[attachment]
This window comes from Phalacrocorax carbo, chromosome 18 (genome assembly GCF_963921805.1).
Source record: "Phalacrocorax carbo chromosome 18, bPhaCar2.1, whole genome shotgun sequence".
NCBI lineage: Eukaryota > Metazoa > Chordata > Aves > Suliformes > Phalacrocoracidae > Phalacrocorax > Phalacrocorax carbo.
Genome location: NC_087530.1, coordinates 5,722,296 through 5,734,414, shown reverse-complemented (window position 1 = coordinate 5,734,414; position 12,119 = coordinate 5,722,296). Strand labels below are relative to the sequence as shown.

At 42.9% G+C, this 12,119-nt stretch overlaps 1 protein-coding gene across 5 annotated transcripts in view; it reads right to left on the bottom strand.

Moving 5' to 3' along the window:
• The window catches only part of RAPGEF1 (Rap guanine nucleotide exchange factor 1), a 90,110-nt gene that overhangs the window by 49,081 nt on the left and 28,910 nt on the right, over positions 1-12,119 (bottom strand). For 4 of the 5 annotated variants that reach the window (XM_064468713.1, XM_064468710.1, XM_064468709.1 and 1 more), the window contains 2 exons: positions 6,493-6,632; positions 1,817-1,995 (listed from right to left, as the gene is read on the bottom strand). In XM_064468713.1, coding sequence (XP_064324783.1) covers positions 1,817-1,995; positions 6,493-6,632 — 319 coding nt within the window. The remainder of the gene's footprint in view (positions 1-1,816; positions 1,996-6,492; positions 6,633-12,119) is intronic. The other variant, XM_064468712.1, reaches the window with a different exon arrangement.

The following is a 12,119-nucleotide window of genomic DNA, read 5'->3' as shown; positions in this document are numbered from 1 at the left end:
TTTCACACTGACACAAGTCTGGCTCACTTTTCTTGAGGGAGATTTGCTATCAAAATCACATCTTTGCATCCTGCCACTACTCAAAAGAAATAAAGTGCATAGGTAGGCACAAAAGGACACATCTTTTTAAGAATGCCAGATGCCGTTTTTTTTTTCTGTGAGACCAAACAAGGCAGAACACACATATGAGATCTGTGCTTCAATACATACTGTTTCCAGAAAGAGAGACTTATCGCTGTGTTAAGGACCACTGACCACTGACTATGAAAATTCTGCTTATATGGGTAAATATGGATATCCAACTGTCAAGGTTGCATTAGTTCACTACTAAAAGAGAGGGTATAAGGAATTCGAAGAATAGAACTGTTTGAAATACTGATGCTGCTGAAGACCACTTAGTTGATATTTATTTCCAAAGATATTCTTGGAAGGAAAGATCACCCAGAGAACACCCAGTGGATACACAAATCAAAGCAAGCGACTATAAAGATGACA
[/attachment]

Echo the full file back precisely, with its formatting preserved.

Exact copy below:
This window comes from Phalacrocorax carbo, chromosome 18 (genome assembly GCF_963921805.1).
Source record: "Phalacrocorax carbo chromosome 18, bPhaCar2.1, whole genome shotgun sequence".
NCBI lineage: Eukaryota > Metazoa > Chordata > Aves > Suliformes > Phalacrocoracidae > Phalacrocorax > Phalacrocorax carbo.
Genome location: NC_087530.1, coordinates 5,722,296 through 5,734,414, shown reverse-complemented (window position 1 = coordinate 5,734,414; position 12,119 = coordinate 5,722,296). Strand labels below are relative to the sequence as shown.

At 42.9% G+C, this 12,119-nt stretch overlaps 1 protein-coding gene across 5 annotated transcripts in view; it reads right to left on the bottom strand.

Moving 5' to 3' along the window:
• The window catches only part of RAPGEF1 (Rap guanine nucleotide exchange factor 1), a 90,110-nt gene that overhangs the window by 49,081 nt on the left and 28,910 nt on the right, over positions 1-12,119 (bottom strand). For 4 of the 5 annotated variants that reach the window (XM_064468713.1, XM_064468710.1, XM_064468709.1 and 1 more), the window contains 2 exons: positions 6,493-6,632; positions 1,817-1,995 (listed from right to left, as the gene is read on the bottom strand). In XM_064468713.1, coding sequence (XP_064324783.1) covers positions 1,817-1,995; positions 6,493-6,632 — 319 coding nt within the window. The remainder of the gene's footprint in view (positions 1-1,816; positions 1,996-6,492; positions 6,633-12,119) is intronic. The other variant, XM_064468712.1, reaches the window with a different exon arrangement.

The following is a 12,119-nucleotide window of genomic DNA, read 5'->3' as shown; positions in this document are numbered from 1 at the left end:
TTTCACACTGACACAAGTCTGGCTCACTTTTCTTGAGGGAGATTTGCTATCAAAATCACATCTTTGCATCCTGCCACTACTCAAAAGAAATAAAGTGCATAGGTAGGCACAAAAGGACACATCTTTTTAAGAATGCCAGATGCCGTTTTTTTTTTCTGTGAGACCAAACAAGGCAGAACACACATATGAGATCTGTGCTTCAATACATACTGTTTCCAGAAAGAGAGACTTATCGCTGTGTTAAGGACCACTGACCACTGACTATGAAAATTCTGCTTATATGGGTAAATATGGATATCCAACTGTCAAGGTTGCATTAGTTCACTACTAAAAGAGAGGGTATAAGGAATTCGAAGAATAGAACTGTTTGAAATACTGATGCTGCTGAAGACCACTTAGTTGATATTTATTTCCAAAGATATTCTTGGAAGGAAAGATCACCCAGAGAACACCCAGTGGATACACAAATCAAAGCAAGCGACTATAAAGATGACA